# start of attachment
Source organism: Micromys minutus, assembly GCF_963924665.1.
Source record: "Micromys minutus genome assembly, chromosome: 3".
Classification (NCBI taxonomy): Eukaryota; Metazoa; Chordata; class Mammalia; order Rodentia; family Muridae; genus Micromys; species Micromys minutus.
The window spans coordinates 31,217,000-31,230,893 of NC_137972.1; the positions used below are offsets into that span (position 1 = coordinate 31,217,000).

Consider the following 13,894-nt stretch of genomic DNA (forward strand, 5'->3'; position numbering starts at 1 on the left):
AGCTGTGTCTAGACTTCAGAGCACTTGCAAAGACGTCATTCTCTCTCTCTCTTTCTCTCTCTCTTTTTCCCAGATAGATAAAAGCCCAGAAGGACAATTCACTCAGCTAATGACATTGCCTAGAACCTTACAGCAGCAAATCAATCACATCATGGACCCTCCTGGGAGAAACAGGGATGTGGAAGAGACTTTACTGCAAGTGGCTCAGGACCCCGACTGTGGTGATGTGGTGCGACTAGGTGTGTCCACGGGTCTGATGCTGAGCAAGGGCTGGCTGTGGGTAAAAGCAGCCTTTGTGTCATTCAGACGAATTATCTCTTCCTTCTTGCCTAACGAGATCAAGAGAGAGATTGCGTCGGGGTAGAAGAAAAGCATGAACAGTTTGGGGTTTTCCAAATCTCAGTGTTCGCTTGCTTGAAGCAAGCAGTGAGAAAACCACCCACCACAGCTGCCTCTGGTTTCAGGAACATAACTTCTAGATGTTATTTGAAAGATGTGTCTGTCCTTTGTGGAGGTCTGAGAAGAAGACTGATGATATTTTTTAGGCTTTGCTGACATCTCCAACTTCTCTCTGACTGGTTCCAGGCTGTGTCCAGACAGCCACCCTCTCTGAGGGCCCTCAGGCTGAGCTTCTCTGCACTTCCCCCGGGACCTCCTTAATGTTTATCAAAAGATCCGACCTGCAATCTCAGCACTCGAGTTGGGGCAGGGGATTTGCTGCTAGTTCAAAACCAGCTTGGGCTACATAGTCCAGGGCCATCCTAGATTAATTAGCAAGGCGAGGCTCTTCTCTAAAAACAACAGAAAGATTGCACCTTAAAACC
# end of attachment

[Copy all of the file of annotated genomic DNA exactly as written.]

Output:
Source organism: Micromys minutus, assembly GCF_963924665.1.
Source record: "Micromys minutus genome assembly, chromosome: 3".
Classification (NCBI taxonomy): Eukaryota; Metazoa; Chordata; class Mammalia; order Rodentia; family Muridae; genus Micromys; species Micromys minutus.
The window spans coordinates 31,217,000-31,230,893 of NC_137972.1; the positions used below are offsets into that span (position 1 = coordinate 31,217,000).

Consider the following 13,894-nt stretch of genomic DNA (forward strand, 5'->3'; position numbering starts at 1 on the left):
AGCTGTGTCTAGACTTCAGAGCACTTGCAAAGACGTCATTCTCTCTCTCTCTTTCTCTCTCTCTTTTTCCCAGATAGATAAAAGCCCAGAAGGACAATTCACTCAGCTAATGACATTGCCTAGAACCTTACAGCAGCAAATCAATCACATCATGGACCCTCCTGGGAGAAACAGGGATGTGGAAGAGACTTTACTGCAAGTGGCTCAGGACCCCGACTGTGGTGATGTGGTGCGACTAGGTGTGTCCACGGGTCTGATGCTGAGCAAGGGCTGGCTGTGGGTAAAAGCAGCCTTTGTGTCATTCAGACGAATTATCTCTTCCTTCTTGCCTAACGAGATCAAGAGAGAGATTGCGTCGGGGTAGAAGAAAAGCATGAACAGTTTGGGGTTTTCCAAATCTCAGTGTTCGCTTGCTTGAAGCAAGCAGTGAGAAAACCACCCACCACAGCTGCCTCTGGTTTCAGGAACATAACTTCTAGATGTTATTTGAAAGATGTGTCTGTCCTTTGTGGAGGTCTGAGAAGAAGACTGATGATATTTTTTAGGCTTTGCTGACATCTCCAACTTCTCTCTGACTGGTTCCAGGCTGTGTCCAGACAGCCACCCTCTCTGAGGGCCCTCAGGCTGAGCTTCTCTGCACTTCCCCCGGGACCTCCTTAATGTTTATCAAAAGATCCGACCTGCAATCTCAGCACTCGAGTTGGGGCAGGGGATTTGCTGCTAGTTCAAAACCAGCTTGGGCTACATAGTCCAGGGCCATCCTAGATTAATTAGCAAGGCGAGGCTCTTCTCTAAAAACAACAGAAAGATTGCACCTTAAAACC